Joeli asked for pointers on subbing colors. Well, that could be a whole book by itself, but maybe I have some short little ideas that fit in a blog post.
Obviously, the first thing is to consider what colors you like and want to wear. Or, if the garment is a gift, what would the recipient love to wear? Think about the overall mood you hope to create with your color choices. Soothing and serene? Flashy and outgoing? Autumnal? Springy?
Let's say, like Joeli, you really like the graphed stitch pattern I used for my vest, but you really don't like my color choices. Say you love blue. Maybe you would choose to do the darker foreground pattern in a dark navy blue. And then look for 3 mid- to light-blues and a creamy white to use for the background. That kind of colorway would result in a very soothing garment. Maybe you make a swatch (or a hat instead of a swatch) and think, "Well, I love blue, but this is putting me to sleep. How do I perk it up just a little?" Maybe you try taking out the white and putting in a pale yellow. Or a vivid yellow. Suddenly your swatch is generating some energy it didn't when it was all blues. And maybe you liked it with less energy, so you go back to white. There's no right or wrong on that. It has to work for you: what will you feel comfortable wearing?
Maybe you like your pallette, but you really want a darker garment. Swap your foreground and background color sets. Now, you're looking at all those rows of navy blue and you want to liven them up, just a bit. Maybe you try subbing out a few rows of the navy with a dark grey with cool undertones. (What does she mean by cool? Looking more like the blue and green side of the color wheel. Warms look more like the red and orange side. Few greys are truly neutral; seeing which way they lean will help you use them to your advantage.) Or even a warm dark grey. How about a smidge of black? Maybe a dark piney green?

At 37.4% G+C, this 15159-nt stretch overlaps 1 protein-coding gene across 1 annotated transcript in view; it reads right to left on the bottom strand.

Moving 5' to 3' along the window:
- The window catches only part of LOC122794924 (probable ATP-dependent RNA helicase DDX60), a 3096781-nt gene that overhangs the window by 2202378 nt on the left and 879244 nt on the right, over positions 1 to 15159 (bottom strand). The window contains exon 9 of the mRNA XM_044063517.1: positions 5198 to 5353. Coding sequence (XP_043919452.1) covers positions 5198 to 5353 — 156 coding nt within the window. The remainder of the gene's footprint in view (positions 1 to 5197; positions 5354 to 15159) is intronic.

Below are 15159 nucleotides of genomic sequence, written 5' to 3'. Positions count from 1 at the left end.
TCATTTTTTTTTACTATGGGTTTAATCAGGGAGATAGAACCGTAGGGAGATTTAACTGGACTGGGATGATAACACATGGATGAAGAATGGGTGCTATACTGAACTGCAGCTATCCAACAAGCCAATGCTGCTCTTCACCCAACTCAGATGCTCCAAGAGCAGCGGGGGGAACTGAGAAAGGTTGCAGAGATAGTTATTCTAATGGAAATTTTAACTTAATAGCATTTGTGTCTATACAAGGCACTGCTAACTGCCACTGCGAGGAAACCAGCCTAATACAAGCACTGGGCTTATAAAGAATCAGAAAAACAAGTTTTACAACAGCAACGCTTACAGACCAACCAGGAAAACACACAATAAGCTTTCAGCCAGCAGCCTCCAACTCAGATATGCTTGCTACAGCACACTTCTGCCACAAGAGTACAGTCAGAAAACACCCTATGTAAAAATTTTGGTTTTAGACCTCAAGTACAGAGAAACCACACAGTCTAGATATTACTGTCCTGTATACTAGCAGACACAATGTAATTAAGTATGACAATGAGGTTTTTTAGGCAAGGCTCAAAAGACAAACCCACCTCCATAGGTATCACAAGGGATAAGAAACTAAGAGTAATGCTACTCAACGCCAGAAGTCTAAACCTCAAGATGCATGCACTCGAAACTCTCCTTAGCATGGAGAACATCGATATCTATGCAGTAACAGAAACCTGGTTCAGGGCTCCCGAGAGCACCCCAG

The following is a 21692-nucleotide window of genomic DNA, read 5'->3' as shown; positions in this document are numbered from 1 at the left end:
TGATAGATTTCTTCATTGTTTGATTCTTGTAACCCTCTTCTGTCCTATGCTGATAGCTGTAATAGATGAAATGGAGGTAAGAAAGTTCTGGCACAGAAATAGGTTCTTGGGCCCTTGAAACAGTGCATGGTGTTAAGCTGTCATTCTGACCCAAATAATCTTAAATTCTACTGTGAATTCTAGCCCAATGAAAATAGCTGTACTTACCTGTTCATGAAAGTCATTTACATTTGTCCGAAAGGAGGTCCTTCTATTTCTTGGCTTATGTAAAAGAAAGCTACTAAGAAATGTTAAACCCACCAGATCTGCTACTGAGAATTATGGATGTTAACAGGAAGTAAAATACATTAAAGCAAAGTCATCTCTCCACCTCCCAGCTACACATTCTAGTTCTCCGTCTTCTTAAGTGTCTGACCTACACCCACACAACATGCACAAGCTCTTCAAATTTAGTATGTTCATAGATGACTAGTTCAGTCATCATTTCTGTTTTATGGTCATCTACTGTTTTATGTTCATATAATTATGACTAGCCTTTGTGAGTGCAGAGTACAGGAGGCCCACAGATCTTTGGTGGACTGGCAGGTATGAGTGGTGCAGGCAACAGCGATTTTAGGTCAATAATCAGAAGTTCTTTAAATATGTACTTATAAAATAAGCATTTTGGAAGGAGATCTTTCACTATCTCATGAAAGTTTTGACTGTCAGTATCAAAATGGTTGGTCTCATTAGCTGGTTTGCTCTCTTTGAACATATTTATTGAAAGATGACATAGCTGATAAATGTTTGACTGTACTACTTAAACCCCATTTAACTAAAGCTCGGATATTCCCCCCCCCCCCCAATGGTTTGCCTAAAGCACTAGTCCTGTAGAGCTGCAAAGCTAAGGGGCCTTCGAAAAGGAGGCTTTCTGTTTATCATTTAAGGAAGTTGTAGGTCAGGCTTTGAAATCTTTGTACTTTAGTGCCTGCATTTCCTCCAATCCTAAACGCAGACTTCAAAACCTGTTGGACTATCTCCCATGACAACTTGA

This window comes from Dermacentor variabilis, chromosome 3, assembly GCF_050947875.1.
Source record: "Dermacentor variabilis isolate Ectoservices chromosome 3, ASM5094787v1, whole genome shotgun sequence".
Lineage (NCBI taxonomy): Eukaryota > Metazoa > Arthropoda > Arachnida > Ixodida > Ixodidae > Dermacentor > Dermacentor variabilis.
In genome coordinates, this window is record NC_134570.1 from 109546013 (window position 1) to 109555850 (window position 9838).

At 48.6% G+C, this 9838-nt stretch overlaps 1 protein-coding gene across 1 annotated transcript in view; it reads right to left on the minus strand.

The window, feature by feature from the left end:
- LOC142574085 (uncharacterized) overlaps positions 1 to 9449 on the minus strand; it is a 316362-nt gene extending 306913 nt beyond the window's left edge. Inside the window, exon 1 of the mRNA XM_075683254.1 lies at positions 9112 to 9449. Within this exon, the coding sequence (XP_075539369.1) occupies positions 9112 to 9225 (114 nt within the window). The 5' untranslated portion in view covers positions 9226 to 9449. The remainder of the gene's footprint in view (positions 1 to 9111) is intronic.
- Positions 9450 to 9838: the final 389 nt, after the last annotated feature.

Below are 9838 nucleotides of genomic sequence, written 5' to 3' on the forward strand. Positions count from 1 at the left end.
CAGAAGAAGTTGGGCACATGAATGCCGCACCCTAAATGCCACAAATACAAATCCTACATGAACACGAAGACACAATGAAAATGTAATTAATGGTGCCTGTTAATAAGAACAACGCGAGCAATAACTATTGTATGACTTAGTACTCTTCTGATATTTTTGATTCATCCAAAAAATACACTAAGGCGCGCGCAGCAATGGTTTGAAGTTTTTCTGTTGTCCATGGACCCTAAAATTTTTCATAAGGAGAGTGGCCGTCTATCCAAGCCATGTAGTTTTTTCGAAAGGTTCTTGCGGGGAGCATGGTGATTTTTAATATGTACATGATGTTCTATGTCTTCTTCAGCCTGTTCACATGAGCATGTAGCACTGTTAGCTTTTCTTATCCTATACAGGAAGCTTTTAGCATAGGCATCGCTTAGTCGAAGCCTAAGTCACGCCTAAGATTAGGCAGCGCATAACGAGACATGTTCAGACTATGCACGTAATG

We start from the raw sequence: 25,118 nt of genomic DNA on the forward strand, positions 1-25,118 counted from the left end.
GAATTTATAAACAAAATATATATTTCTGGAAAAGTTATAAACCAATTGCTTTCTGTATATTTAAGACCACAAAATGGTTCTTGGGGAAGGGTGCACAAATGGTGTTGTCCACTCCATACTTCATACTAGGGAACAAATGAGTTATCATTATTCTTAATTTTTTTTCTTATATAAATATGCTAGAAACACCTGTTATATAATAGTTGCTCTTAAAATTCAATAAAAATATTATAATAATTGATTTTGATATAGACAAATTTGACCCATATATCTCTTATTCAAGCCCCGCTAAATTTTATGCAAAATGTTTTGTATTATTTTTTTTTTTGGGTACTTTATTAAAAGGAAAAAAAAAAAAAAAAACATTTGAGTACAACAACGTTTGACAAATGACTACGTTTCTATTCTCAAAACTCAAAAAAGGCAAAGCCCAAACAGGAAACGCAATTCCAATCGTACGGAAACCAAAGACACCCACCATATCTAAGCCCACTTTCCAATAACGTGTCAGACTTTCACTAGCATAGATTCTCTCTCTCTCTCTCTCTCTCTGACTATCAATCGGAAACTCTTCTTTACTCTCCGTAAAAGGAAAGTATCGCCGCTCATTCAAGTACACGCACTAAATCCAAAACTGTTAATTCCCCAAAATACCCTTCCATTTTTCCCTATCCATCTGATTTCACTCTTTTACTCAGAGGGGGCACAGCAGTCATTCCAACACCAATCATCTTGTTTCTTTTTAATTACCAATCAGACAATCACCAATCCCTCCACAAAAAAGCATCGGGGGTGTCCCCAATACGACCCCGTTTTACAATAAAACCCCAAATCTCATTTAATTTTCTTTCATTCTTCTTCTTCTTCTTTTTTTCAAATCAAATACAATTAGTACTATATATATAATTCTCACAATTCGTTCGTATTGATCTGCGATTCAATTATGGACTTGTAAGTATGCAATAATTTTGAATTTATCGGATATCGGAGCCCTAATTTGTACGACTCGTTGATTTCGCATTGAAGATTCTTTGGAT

I have spent a lot of hours knitting fair isle swatches just for the learning experience. As I said in a previous post, I've read a few books, too. The books help and they give you a useful vocabulary. But they need to be supplemented by trial and error. You can do some of that on your computer in a drawing program. Or with colored pencils or markers on graph paper. This doesn't get the whole picture of the way different yarns show texture or reflect light, but it's a good learning tool.
Last night I was thinking about some guys I knew in college, Nick and Paul. They were both very cerebral. They liked to chat about Nietzsche for fun. Paul grew up in inner-city Detroit. One summer when he was visiting Nick in Boston, they went to the beach. A large wave was coming and Nick yelled, "Paul, a wave is coming! Can you swim?" Paul replied, "Oh sure, I read a book about that." Nick is now a professor in Australia. I'm not sure where Paul is.
In so many aspects of life, there's no substitute for hands-on experience.